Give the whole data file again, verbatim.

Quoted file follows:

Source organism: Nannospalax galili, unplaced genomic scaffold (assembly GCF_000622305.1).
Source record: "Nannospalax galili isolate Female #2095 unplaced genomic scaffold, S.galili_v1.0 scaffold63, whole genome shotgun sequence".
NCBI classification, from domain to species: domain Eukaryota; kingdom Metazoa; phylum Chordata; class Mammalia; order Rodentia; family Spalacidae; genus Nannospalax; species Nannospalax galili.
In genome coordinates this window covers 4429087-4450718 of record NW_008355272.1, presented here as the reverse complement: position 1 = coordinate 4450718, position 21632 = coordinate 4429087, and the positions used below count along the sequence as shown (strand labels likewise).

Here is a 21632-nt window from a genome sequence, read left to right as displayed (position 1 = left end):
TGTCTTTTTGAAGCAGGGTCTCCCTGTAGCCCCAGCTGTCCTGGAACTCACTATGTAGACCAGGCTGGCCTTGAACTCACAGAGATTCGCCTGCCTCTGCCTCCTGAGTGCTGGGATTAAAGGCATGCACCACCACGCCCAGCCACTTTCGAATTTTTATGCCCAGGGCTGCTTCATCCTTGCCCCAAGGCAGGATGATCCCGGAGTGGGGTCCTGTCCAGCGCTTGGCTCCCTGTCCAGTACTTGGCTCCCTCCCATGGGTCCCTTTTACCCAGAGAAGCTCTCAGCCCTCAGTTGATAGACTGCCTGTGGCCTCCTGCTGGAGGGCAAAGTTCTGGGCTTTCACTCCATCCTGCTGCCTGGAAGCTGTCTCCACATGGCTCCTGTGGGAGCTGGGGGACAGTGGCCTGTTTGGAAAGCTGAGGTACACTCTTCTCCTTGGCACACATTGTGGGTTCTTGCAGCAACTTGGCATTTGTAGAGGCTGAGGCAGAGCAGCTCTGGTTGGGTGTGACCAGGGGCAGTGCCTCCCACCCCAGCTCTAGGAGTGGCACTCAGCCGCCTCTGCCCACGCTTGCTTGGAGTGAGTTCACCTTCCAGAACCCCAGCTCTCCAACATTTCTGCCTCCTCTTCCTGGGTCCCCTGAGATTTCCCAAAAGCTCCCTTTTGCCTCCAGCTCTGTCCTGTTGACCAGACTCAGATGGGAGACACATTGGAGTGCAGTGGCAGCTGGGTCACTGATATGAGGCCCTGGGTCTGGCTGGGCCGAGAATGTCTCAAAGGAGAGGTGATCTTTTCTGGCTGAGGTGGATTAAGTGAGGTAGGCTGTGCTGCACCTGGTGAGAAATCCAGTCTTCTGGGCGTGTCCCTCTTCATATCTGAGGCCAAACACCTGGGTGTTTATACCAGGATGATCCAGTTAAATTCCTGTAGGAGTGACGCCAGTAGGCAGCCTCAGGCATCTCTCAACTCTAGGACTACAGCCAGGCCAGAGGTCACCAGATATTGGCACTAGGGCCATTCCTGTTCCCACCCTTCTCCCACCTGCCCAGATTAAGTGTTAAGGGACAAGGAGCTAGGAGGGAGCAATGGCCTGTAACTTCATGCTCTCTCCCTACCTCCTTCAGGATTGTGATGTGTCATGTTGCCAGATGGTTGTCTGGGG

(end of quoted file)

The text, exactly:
Source organism: Nannospalax galili, unplaced genomic scaffold (assembly GCF_000622305.1).
Source record: "Nannospalax galili isolate Female #2095 unplaced genomic scaffold, S.galili_v1.0 scaffold63, whole genome shotgun sequence".
NCBI classification, from domain to species: domain Eukaryota; kingdom Metazoa; phylum Chordata; class Mammalia; order Rodentia; family Spalacidae; genus Nannospalax; species Nannospalax galili.
In genome coordinates this window covers 4429087-4450718 of record NW_008355272.1, presented here as the reverse complement: position 1 = coordinate 4450718, position 21632 = coordinate 4429087, and the positions used below count along the sequence as shown (strand labels likewise).

Here is a 21632-nt window from a genome sequence, read left to right as displayed (position 1 = left end):
TGTCTTTTTGAAGCAGGGTCTCCCTGTAGCCCCAGCTGTCCTGGAACTCACTATGTAGACCAGGCTGGCCTTGAACTCACAGAGATTCGCCTGCCTCTGCCTCCTGAGTGCTGGGATTAAAGGCATGCACCACCACGCCCAGCCACTTTCGAATTTTTATGCCCAGGGCTGCTTCATCCTTGCCCCAAGGCAGGATGATCCCGGAGTGGGGTCCTGTCCAGCGCTTGGCTCCCTGTCCAGTACTTGGCTCCCTCCCATGGGTCCCTTTTACCCAGAGAAGCTCTCAGCCCTCAGTTGATAGACTGCCTGTGGCCTCCTGCTGGAGGGCAAAGTTCTGGGCTTTCACTCCATCCTGCTGCCTGGAAGCTGTCTCCACATGGCTCCTGTGGGAGCTGGGGGACAGTGGCCTGTTTGGAAAGCTGAGGTACACTCTTCTCCTTGGCACACATTGTGGGTTCTTGCAGCAACTTGGCATTTGTAGAGGCTGAGGCAGAGCAGCTCTGGTTGGGTGTGACCAGGGGCAGTGCCTCCCACCCCAGCTCTAGGAGTGGCACTCAGCCGCCTCTGCCCACGCTTGCTTGGAGTGAGTTCACCTTCCAGAACCCCAGCTCTCCAACATTTCTGCCTCCTCTTCCTGGGTCCCCTGAGATTTCCCAAAAGCTCCCTTTTGCCTCCAGCTCTGTCCTGTTGACCAGACTCAGATGGGAGACACATTGGAGTGCAGTGGCAGCTGGGTCACTGATATGAGGCCCTGGGTCTGGCTGGGCCGAGAATGTCTCAAAGGAGAGGTGATCTTTTCTGGCTGAGGTGGATTAAGTGAGGTAGGCTGTGCTGCACCTGGTGAGAAATCCAGTCTTCTGGGCGTGTCCCTCTTCATATCTGAGGCCAAACACCTGGGTGTTTATACCAGGATGATCCAGTTAAATTCCTGTAGGAGTGACGCCAGTAGGCAGCCTCAGGCATCTCTCAACTCTAGGACTACAGCCAGGCCAGAGGTCACCAGATATTGGCACTAGGGCCATTCCTGTTCCCACCCTTCTCCCACCTGCCCAGATTAAGTGTTAAGGGACAAGGAGCTAGGAGGGAGCAATGGCCTGTAACTTCATGCTCTCTCCCTACCTCCTTCAGGATTGTGATGTGTCATGTTGCCAGATGGTTGTCTGGGG